MADELEINE BRAND, host:
A group called the Sprockettes is causing a stir in Seattle. No, they're not touching any monkeys, there's no one named Dieter in the group. This is an all-girl synchronized dance troupe on wheels. On wheels.
Phyllis Fletcher of member-station KUOW in Seattle reports.
PHYLLIS FLETCHER reporting:
You're 25, married, with a baby. Just how long can you keep riding around on children's bikes in pink and black spandex calling yourself a Sprockette?
Ms. NOELLE ARCHIBALD(ph) (The Sprockettes): As far as I can tell, probably until I die. Yeah, Sprockettes for life.
FLETCHER: Noelle Archibald throws up a hand sign and bobs her head to an imaginary beat.
Ms. ARCHIBALD: What ... yup. It's true.
FLETCHER: She claims life-long allegiance to the Sprockettes. Her street name: Agent Bling. Bling for the gold she wears to cap off her pink and black costume.
Ms. ARCHIBALD: I'm wearing the gold socks, you know. I'm wearing some gold earrings, and I think my main bling in this performance is going to be my moves.
FLETCHER: Like the bicycle wheelbarrow.
Ms. ARCHIBALD: Where I hold on to the handlebars and two girls lift my feet straight up into the air and kind of like wheel-barrow me around the parking lot. So that's my major bling on this performance.
FLETCHER: The Sprockettes. Agent Bling calls them a gang without all the violence. Just fly moves and bikes so small they make anyone over age 10 look like a clown. Lauren Pederson(ph) founded the group two years ago with a friend who said...
Ms. LAUREN PEDERSON (The Sprockettes): I want to know if there's anybody interested in starting an actual synchronized mini-bike dance team.
FLETCHER: Pederson was thrilled. About seven other girls felt the same way. They took their act to a county bicycle fair. The only problem was the costumes. The girls decided to do Janet Jackson one better. They wore tops and short skirts, but for some reason they decided to spray on their underwear. They showed a little more than they intended. They were popular all right, but in the wrong way.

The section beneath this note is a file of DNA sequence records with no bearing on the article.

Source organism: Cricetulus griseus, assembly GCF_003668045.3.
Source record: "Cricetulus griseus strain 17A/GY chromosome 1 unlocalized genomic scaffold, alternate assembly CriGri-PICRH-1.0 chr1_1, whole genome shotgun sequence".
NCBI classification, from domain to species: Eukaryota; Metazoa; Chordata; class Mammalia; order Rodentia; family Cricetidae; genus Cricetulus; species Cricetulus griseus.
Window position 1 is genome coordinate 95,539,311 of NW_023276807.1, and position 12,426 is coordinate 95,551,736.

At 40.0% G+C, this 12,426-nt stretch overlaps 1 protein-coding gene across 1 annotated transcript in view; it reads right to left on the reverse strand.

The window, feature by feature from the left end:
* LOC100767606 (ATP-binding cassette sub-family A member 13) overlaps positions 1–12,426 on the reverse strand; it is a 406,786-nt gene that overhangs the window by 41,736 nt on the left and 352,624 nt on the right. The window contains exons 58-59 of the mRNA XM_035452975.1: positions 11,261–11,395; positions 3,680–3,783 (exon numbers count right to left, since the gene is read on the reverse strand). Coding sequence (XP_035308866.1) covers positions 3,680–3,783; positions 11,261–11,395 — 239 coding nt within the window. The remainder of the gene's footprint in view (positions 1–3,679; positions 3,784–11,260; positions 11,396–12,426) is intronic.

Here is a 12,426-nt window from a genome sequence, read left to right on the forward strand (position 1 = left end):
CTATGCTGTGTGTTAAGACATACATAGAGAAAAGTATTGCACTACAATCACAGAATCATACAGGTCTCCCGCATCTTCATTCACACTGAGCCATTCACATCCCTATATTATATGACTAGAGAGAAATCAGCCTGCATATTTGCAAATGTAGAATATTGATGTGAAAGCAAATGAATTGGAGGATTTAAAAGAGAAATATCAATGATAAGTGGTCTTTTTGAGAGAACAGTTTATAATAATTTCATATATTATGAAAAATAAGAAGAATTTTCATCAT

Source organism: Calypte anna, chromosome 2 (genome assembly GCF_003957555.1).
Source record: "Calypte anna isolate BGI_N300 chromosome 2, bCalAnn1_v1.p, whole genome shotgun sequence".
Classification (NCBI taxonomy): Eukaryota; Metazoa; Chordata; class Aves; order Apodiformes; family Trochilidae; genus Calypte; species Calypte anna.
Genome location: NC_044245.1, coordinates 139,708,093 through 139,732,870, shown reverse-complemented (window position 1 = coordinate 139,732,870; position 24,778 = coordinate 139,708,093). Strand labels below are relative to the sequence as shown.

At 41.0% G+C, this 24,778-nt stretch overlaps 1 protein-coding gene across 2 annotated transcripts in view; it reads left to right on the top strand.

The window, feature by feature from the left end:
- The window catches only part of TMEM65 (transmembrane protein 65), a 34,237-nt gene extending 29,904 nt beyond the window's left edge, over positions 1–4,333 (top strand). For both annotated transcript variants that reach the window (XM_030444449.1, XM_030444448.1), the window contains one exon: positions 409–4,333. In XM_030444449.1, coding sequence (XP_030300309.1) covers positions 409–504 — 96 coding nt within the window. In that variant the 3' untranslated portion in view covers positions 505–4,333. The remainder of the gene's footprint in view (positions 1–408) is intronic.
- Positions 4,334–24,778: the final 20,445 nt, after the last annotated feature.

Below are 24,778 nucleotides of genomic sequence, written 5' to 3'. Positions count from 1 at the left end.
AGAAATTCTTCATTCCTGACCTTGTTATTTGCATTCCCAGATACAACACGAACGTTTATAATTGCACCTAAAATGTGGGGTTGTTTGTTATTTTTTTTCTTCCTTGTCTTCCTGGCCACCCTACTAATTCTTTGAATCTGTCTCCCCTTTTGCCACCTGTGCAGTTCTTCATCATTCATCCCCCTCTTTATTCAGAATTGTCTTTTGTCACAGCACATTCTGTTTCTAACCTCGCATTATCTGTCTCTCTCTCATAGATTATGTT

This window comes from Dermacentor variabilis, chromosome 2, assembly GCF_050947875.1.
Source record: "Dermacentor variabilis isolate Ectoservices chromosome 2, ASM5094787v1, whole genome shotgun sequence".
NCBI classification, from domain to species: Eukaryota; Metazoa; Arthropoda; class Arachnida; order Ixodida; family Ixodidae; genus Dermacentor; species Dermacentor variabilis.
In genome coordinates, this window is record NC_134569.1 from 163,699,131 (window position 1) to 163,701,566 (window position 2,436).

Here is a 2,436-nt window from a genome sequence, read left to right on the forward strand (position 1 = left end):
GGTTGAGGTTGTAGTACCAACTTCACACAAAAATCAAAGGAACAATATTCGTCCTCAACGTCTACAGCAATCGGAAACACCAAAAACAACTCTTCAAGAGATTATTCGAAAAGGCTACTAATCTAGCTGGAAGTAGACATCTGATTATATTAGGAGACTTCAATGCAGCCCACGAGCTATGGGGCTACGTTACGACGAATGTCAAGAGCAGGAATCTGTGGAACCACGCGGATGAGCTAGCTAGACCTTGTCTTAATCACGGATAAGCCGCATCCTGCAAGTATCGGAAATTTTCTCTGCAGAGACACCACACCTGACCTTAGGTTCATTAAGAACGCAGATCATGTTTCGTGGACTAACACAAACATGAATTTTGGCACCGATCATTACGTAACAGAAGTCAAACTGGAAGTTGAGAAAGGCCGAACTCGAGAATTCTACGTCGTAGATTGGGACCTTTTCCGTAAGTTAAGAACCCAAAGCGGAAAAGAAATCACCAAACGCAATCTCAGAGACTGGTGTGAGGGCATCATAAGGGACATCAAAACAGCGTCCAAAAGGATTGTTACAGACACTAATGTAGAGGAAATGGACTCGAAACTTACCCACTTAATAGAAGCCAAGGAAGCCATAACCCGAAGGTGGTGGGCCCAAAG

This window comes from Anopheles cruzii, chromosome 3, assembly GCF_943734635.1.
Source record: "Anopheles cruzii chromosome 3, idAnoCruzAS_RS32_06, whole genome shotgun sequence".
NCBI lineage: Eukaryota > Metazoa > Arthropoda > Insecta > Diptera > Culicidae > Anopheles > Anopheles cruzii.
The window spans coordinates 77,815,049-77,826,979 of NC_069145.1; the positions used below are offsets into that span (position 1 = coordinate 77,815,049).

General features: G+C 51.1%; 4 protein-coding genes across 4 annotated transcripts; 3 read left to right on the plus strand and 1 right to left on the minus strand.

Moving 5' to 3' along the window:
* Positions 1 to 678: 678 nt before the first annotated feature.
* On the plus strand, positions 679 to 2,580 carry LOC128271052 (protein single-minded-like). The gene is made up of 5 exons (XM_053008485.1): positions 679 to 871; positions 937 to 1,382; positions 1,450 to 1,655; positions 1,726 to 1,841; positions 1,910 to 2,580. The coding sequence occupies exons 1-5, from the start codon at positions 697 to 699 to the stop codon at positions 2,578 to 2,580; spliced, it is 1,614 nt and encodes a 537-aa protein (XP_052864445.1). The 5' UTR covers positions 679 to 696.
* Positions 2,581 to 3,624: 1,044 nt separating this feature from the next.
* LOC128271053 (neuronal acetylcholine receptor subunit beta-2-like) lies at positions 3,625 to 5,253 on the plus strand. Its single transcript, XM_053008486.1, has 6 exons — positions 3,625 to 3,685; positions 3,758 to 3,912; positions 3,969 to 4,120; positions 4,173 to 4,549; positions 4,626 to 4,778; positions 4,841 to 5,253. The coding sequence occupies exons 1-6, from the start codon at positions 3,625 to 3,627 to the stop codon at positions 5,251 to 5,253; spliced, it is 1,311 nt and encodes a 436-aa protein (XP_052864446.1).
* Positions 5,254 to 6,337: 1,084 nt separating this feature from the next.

Ms. PEDERSEN: We were taken very seriously as far as art or dance goes. We just had a lot of cat-calling. But we've been working really hard on improving our image and working on our moves and actually being good at what we do.
FLETCHER: Now each Sprockette outfits herself with at least one pair of underwear for every show, and other pink and black duds they find in thrift stores and free piles, and they practice: circus tricks like the bicycle wheelbarrow, synchronized dance moves inspired by the Fly Girls from the early-'90s variety show In Living Color. Cheerleader poses, line kicks...
Unidentified Man: They're getting on their motorcycles, or those little bicycles they have.
FLETCHER: Frank Dion(ph) and Warren Smith(ph) were cruising by the practice and just had to turn around to get another look.
Unidentified Man: I think it's pretty cool at the bikes going backwards and forwards. They're all dressed the same, and they all do like a review.
FLETCHER: Dion wants to know, if this is the practice, where's the show? At a street fair, just a block away.
(Soundbite of cheering)
FLETCHER: The Sprockettes are the finale, and they're a big hit.
(Soundbite of applause)
FLETCHER: Agent Bling says they attract recruits with every show.
Ms. ARCHIBALD: We've had a lot of girls that want to become Sprockettes. We're actually trying to encourage other girls that want to be Sprockettes to start up sister groups and have their own teams, their own names and colors, and we encourage people to make up their own new, fun things. Anybody who does that is a Sprockette.
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FLETCHER: The Sprockettes perform in Seattle this week at the Dead Baby Downhill Bicycle Race. For NPR News, I'm Phyllis Fletcher.
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BRAND: You can find tasteful photos of the Sprockettes and a link to their website at npr.org.